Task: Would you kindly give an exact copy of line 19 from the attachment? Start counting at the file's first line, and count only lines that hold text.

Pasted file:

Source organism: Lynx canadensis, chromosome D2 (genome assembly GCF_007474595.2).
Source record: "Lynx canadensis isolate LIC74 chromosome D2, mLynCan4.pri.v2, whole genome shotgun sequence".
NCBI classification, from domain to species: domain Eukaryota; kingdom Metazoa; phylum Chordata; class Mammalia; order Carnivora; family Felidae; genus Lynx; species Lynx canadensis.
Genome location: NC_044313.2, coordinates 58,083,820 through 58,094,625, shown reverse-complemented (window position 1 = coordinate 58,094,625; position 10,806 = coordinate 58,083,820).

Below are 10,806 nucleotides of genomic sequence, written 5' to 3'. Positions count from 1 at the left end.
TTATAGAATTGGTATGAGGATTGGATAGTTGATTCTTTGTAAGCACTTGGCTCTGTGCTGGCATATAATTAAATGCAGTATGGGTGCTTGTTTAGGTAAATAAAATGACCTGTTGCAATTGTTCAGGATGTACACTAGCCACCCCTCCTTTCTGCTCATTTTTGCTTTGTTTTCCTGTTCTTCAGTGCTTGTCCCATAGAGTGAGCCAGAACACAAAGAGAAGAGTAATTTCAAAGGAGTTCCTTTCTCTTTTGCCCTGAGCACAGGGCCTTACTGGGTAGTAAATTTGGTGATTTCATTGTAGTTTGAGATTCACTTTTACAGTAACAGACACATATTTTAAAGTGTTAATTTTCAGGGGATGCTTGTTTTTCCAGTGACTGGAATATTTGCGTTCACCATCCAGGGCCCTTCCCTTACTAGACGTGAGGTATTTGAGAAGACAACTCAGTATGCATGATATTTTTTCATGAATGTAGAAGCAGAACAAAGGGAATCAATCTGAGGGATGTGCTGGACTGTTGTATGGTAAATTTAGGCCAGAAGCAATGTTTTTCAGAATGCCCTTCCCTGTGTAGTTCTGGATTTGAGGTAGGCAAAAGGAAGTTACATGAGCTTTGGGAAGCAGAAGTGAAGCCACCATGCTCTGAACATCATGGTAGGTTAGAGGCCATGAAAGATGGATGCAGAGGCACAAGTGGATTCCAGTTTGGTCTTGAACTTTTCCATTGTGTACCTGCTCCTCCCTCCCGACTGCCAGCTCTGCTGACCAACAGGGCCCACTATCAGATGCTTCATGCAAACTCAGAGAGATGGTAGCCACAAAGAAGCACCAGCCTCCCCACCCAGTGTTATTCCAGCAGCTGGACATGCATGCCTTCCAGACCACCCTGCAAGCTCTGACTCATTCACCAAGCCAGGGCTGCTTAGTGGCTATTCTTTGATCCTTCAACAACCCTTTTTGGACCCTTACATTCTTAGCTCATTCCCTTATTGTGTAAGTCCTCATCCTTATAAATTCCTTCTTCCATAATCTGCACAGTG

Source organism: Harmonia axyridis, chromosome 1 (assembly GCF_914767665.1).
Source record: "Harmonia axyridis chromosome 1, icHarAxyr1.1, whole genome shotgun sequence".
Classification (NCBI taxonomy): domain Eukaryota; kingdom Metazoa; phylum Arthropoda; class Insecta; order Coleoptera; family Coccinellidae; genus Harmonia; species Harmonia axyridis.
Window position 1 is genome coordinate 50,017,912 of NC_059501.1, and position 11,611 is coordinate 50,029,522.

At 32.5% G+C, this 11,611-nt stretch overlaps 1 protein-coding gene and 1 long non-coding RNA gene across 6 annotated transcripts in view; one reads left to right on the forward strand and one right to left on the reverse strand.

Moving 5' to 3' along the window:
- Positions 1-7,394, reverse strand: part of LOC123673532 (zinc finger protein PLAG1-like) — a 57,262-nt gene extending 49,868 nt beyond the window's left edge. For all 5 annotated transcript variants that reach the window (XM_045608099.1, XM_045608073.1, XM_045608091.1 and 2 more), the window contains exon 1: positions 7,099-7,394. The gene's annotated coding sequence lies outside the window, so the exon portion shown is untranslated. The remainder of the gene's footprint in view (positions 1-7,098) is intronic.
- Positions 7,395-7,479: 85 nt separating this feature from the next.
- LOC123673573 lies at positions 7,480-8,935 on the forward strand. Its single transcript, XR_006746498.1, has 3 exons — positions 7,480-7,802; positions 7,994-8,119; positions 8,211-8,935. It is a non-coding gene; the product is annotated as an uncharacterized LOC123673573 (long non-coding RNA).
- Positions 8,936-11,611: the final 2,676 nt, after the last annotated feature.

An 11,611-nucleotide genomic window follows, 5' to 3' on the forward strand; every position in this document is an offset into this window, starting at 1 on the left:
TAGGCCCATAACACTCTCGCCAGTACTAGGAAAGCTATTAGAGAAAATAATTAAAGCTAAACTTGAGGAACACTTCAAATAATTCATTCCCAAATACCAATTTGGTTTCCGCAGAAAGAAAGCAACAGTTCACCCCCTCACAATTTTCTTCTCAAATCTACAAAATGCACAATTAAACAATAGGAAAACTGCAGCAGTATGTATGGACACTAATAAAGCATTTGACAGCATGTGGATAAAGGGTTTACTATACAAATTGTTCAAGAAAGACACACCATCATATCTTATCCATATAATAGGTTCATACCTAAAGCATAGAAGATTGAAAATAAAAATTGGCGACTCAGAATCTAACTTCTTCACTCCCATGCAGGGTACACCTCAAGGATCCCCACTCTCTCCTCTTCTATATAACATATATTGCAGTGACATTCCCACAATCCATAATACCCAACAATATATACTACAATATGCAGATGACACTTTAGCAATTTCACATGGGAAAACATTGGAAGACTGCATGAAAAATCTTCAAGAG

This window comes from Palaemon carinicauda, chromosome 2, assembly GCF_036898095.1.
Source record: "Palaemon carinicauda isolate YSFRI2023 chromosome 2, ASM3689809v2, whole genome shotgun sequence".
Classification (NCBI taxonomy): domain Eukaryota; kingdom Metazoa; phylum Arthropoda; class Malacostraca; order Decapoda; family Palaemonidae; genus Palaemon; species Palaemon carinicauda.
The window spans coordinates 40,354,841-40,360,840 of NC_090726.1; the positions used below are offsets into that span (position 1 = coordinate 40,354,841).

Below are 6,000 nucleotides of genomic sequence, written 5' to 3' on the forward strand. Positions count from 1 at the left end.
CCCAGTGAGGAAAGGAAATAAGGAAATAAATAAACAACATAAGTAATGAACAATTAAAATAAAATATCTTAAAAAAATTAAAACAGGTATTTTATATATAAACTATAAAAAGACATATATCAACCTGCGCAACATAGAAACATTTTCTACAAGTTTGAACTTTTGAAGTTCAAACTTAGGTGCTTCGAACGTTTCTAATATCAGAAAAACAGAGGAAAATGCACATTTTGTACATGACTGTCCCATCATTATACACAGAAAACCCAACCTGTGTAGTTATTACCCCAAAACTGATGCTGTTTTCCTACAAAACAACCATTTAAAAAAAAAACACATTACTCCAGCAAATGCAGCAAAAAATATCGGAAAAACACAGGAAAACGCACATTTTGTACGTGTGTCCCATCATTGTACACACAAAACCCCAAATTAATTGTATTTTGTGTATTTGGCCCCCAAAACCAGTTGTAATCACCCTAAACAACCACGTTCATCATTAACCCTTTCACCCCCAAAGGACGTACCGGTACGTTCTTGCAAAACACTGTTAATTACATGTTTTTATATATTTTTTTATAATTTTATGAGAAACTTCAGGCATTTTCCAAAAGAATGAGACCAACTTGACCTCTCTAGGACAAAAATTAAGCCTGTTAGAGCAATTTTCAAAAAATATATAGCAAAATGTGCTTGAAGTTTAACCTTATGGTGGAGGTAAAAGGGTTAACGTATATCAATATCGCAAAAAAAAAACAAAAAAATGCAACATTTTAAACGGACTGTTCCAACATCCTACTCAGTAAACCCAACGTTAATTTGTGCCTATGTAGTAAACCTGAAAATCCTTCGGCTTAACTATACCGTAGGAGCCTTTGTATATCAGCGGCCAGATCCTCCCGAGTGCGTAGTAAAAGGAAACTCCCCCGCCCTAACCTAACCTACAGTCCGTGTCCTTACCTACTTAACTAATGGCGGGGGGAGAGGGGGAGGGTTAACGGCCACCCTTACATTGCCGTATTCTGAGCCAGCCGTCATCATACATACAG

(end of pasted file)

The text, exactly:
This window comes from Palaemon carinicauda, chromosome 2, assembly GCF_036898095.1.